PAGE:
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The Killing Fields (2-Nov-1984)

Director: Roland Joffé

Writer: Bruce Robinson

Original Music Composed by: Mike Oldfield

Producer: David Puttnam

Keywords: Drama, Cambodia

NameOccupationBirthDeathKnown for
Nell Campbell
Singer
24-May-1953   Little Nell
Athol Fugard
Playwright
11-Jun-1932   The Blood Knot
Spalding Gray
Actor
5-Jun-1941 11-Jan-2004 Swimming to Cambodia monologist
Patrick Malahide
Actor
24-Mar-1945   Alleyn Mysteries
John Malkovich
Actor
9-Dec-1953   Subject of Being John Malkovich
Craig T. Nelson
Actor
4-Apr-1946   Coach Hayden Fox on Coach
Haing S. Ngor
Victim
22-Mar-1940 25-Feb-1996 The Killing Fields
Julian Sands
Actor
15-Jan-1958   Warlock
Sam Waterston
Actor
15-Nov-1940   Asst DA Jack McCoy on Law & Order

CAST

Sam Waterston   ...   Sydney Schanberg
Haing S. Ngor   ...   Dith Pran
John Malkovich   ...   Al Rockoff
Julian Sands   ...   Jon Swain
Craig T. Nelson   ...   Military Attaché
Spalding Gray   ...   U.S. Consul
Bill Paterson   ...   Dr. MacEntire
Athol Fugard   ...   Dr. Sundesval
Graham Kennedy   ...   Dougal
Katherine Krapum Chey   ...   Ser Moeum (Pran's Wife)
Oliver Pierpaoli   ...   Titony (Pran's Son)
Edward Entero Chey   ...   Sarun
Tom Bird   ...   U.S. Military Advisor
Monirak Sisowath   ...   Phat (K.R. Leader 2nd Village)
Lambool Dtangpaibool   ...   Phat's Son
Ira Wheeler   ...   Ambassador Wade
David Henry   ...   France
Patrick Malahide   ...   Morgan
Nell Campbell   ...   Beth
Joan Harris   ...   TV Interviewer
Joanna Merlin   ...   Schanberg's Sister
Jay Barney   ...   Schanberg's Father
Mark Long   ...   Noaks
Sayo Inaba   ...   Mrs. Noaks
Mow Leng   ...   Sirik Matah
Chinsaure Sar   ...   Arresting Officer
Hout Ming Tran   ...   K.R. Cadre -- First Village
Thach Suon   ...   Sahn
Neevy Pal   ...   Rosa

REVIEWS

Review by Walter Frith (posted on 7-Jun-2007)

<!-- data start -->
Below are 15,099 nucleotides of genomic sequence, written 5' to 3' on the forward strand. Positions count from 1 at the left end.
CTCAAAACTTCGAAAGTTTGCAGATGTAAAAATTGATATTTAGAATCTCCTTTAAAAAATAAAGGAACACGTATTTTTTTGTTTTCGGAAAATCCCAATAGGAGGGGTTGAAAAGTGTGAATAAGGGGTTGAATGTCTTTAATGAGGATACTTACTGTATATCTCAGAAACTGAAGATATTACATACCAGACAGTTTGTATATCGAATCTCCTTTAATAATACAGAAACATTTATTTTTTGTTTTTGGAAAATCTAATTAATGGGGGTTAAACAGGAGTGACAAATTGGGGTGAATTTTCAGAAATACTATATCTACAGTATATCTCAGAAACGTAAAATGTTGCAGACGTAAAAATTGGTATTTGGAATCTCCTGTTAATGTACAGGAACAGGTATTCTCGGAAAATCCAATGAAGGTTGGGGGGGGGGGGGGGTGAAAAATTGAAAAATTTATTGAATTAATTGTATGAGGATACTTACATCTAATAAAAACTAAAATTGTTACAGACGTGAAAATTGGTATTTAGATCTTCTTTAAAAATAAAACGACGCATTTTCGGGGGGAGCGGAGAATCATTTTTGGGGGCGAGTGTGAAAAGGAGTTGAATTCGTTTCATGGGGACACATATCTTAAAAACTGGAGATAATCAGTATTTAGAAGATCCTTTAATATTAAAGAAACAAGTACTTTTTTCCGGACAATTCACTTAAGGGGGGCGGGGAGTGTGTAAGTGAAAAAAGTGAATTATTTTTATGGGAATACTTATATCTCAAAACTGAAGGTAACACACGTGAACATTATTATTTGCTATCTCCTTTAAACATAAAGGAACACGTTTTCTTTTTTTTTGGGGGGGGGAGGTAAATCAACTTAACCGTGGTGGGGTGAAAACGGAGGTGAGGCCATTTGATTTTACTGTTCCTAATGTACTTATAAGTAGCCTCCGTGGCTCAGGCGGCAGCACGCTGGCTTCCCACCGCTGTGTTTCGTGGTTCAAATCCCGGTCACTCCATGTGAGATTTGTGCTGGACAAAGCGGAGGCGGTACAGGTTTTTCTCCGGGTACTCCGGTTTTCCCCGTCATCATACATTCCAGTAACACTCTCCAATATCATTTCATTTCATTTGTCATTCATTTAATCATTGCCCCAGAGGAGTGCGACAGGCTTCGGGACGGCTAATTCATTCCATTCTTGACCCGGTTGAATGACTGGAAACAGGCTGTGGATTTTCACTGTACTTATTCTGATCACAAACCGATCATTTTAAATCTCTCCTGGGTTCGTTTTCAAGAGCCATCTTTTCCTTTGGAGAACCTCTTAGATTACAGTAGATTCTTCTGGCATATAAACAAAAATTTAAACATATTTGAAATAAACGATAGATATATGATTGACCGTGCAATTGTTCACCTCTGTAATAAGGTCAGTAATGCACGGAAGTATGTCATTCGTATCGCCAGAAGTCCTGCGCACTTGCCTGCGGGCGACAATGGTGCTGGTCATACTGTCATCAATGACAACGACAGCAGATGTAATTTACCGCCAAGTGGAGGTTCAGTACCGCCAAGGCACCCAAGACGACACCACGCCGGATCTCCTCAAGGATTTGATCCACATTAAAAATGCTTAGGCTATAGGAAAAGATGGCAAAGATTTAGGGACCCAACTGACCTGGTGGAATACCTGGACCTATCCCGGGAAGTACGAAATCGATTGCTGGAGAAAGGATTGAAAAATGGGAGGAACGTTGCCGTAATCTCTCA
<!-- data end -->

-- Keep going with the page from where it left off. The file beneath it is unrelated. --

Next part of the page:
On April 17, 1975, the Khmer Rouge seized power in Cambodia. The Khmer Rouge thought that they could free their people from the conflict in Vietnam which was quickly beginning to reach into their country. The leader of this regime, Pol Pot, had Cambodian citizens evacuated from the cities and put into the countryside, supposedly for their own safety. Shutting off their borders to the rest of the world, it would take four years for the rest of the world to discover that in a country of seven million people, one and a half million would be killed by their own leaders. Warner Bros. brought this story to the screen in 1984 and entitled it 'The Killing Fields'. Bringing in untested writer Bruce Robinson, he churned out a screenplay of large anti-American military and government sentiment but was sure to include positive American characterizations in the form of New York Times reporter Sydney Schanberg (Sam Waterston) and photographer Al Rockoff (John Malkovich). Despite these two fine performances, the film's main character is Dith Pran (Dr. Haing S. Ngor). Pran was an interpreter for Schanberg and an eventual prisoner for the Khmer Rouge during the country's holocaust. The film begins in 1973 where we are introduced to the film's main characters. Documentary director Roland Joffé was given his first chance at directing a feature film and did so with stunning competence. His vision of a country in disarray is both truthful and gut wrenching without crossing the line and while Joffé did not push the envelope like many other directors would, his work here is of the highest order because he leaves many nightmare scenarios to the imaginations and sometimes what we don't see but imagine can be equally devastating or more so compared with what we do see. The entire film is captured on film by cinematographer Chris Menges who would get an Oscar for his bleak, stark and heart pounding photography. Plunging his camera into the heart of all this, Menges uses bouncing rotations, sometimes going as far as to shape them with 360 degree turns. Silhouettes against sunsets, depressing facial expressions during blistering rainstorms and jungle stillness are some of his best moments and the film's photography is probably its greatest technical aspect. Schanberg is constantly hitting brick walls in his quest for a journalistic piece that will sabotage the American government's campaign in southeast Asia and expose it. He is detained by government armies, stonewalled by American military officers who won't talk to him and is trying to stay alive at the same time through all of this. Schanberg has Dith Pran's family evacuated when it soon becomes clear that Cambodians may at some point, be slaughtered by their own people. Pran stays behind to assist Schanberg, a mistake that would soon lead to his surrender and transport to the Cambodian death camps. As the film enters its second half, it is a quiet, more sedated journey. The film becomes an escape thriller as Pran plots his departure from the killing fields. It is a slave infested violation of the most basic human rights where the people have been told that God is dead and that it is the year "zero". Indoctrinated and brain washed, the most heart breaking passages are those involving children as we see them throughout the film with rifles in their hands, later taking part in the death camp tortures and suffering from the abject poverty that reduces many of them to orphans and outcasts. When I first saw 'The Killing Fields' twenty years ago in 1984, it struck a nerve in me that hasn't healed since. The only other highly charged political drama/thriller that had any lasting impact on me was 'The China Syndrome', made five years before that. That film was fiction turned into semi-reality but 'The Killing Fields' was pure fact. Witnessing a chapter in world history that went largely unnoticed at the time it was being carried out was a great thing to see. Haing S. Ngor won the best supporting Oscar for his work and thanked Warner Bros. and others involved for letting the world know what happened in his country. Many felt that his role in the film was a leading performance. After all, he won the British academy award and the Boston society of film critics award for best actor but he was relegated to the best supporting actor category at the Oscars because he was unknown to audiences and his peers alike who never had a chance to truly appreciate just what an impact his acting had on everyone. He acts better when not speaking. His expressions through all of the devastation are award winning stuff alone. Sam Waterston's work on this film is also a marvel. Nominated for the best actor Oscar, he only had a few weeks to prepare for the role and met briefly with the real Sydney Schanberg who later admitted that "real pieces" of him are on the screen through Waterston's portrayal of him. Most of us know Waterston from his work on television's 'Law and Order' and he is a superb actor of dramatic flare whose efforts are unflinching. To date, three Emmy nominations have failed to bring Waterston recognition for 'Law and Order' but he did win and Emmy in the category of Outstanding Informational Series for 1995's 'Lost Civilizations', which took audiences on a 7,000 year look at world history. Director Roland Joffé has never been able to match the power or quality of his work here but the most interesting thing about Joffé's work on 'The Killing Fields' is the DVD release of the film which has a thorough running audio commentary by Joffé as he takes us frame by frame through the devastation the film showcases. Joffé guided 'The Killing Fields' to seven Oscar nominations including best picture, director for himself, actor (Waterston), supporting actor WIN (Ngor), screenplay (Bruce Robinson, cinematography WIN (Chris Menges) and film editing WIN (Jim Clark) who pieces the film together steadily and whose cuts aren't noticed as individually impressive but rather as a whole masterpiece of dissecting and threading together film as the art form that it is. The film concludes on October 9th, 1979 as John Lennon's 'Imagine' is played near the end and over the film's closing credits. Ironically, October 9th is also John Lennon's birthday. Sadly, on February 25, 1996, Haing S. Ngor was murdered in the parking garage of his home. The motive, according to authorities, was robbery. Apparently, he would not give up a piece of jewelry containing a picture of his spouse whom the Khmer Rouge allowed to die in childbirth in 1975. At first, it was thought by Ngor's family that Khmer Rouge forces may have sent agents to kill him for his opposition to them after settling in America but a police investigation found that an Asian street gang killed him in an attempt to get money to buy rock cocaine. [Visit Film Follow-Up by Walter Frith]